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  8. I love how "hype band" has become a buzzword for any band that's developed a following, and that somehow that's a bad thing.

    As for this record, "smart" isn't a word I'd use to describe it at all. "Refreshing" is a considerably more accurate descriptor. As Nolan stated in an interview, there's a lot of extremely lazy songwriting in powerviolence, and this can be attributed to the "worse is better" approach that has been infecting the genre for quite some time now. (And not just grind/pv either, you see it in a lot of genres, from indie to black metal)

    *going to go slightly off topic here*

    While I don't think the noise and power electronics genres are worth much, if any attention at all. ("noise" is really just a pseudo-category for (mostly) failed musicians to hide in so they aren't judged against the masters of their field.)[this goes along with my "worse is better" point. Elevating the powerless, and slandering/devaluing the powerful. ie; calling any band with good production sell outs. I see this happen all the time- mostly by people that have convinced themselves that bands like Agathocles are more than a novelty].

    *However* [Don't lose your shit just yet skippy...]

    Mixing it with a genre like Powerviolence was a stroke of genius when it was first starting out (despite it being slightly played out now). The Endless Blockade has been a huge influence on me since their split with Hatred Surge came out- and I even today I stand by my thoughts that they were one of the best bands to ever come out of my birthplace (hurr hurrr).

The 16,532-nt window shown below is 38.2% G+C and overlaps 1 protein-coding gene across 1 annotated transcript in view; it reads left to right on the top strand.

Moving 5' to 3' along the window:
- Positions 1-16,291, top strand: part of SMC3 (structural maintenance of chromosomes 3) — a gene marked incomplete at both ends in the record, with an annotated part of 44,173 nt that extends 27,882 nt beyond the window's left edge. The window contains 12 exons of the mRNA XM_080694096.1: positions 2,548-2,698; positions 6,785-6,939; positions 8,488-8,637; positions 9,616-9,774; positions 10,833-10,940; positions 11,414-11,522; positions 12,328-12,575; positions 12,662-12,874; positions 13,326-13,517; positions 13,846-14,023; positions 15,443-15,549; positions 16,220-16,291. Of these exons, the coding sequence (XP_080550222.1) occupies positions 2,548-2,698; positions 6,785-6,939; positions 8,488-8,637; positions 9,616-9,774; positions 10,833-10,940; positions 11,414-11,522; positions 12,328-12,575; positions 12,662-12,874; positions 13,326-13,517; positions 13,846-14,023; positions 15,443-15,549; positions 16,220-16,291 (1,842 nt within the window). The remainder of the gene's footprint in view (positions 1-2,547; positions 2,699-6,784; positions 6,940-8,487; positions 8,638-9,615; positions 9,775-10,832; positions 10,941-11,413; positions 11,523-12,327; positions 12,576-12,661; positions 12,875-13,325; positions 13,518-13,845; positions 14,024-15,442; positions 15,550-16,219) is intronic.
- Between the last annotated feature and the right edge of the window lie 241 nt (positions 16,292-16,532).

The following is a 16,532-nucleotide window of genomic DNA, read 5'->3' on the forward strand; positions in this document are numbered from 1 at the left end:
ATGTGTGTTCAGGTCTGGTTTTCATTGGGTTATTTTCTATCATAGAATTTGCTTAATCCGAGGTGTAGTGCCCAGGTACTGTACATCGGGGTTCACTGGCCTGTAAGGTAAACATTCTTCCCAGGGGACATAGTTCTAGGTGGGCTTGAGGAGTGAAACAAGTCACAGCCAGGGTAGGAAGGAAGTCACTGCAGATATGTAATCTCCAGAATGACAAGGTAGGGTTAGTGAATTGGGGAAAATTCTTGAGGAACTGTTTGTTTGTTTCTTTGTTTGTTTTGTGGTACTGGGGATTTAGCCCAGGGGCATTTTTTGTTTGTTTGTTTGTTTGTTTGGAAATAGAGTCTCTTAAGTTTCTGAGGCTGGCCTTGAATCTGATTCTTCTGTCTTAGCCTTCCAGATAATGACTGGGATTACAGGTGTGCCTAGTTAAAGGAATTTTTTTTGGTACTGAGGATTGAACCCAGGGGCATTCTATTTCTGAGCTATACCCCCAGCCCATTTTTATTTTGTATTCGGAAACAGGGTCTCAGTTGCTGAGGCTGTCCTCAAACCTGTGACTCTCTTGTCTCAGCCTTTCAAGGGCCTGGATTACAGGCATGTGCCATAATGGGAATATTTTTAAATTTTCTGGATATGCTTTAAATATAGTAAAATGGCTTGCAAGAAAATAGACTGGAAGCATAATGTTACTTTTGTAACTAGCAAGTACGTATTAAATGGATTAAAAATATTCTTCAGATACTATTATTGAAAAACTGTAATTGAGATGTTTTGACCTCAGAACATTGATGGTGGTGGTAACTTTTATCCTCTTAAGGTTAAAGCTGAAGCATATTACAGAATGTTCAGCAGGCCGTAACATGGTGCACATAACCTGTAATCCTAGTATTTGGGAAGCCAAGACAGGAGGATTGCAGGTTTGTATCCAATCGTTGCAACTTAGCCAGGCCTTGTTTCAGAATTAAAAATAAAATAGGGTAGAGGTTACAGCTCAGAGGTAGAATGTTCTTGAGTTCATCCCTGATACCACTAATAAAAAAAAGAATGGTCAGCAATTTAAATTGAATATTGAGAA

Like Nolan has stated, having less to work with should make you work with it in more interesting ways (which is why most tech-death turns me off completely. With added complexity comes greater difficulty to achieve depth or create anything interesting). Bands that recognize this and don't bite off more than they can chew generally pull off what they do more successfully. Primitive is an excellent example of this. I've heard records far shorter than that, that completely overstay their welcome.

    The Endless Blockade seemed to go 3 steps further to ensure that this didn't happen while still creative a record that could definitively be called a "powerviolence" record. And it lived up to its name, it was both powerful and violent, which is what most bands in this genre completely fail to achieve. And Column of Heaven has done just that with this new record, they went a step further to create a visceral experience without trying to change the framework of the genres they were working with, and it shows. It's not a 10/10 instant genre classic, but it's more refreshing than most.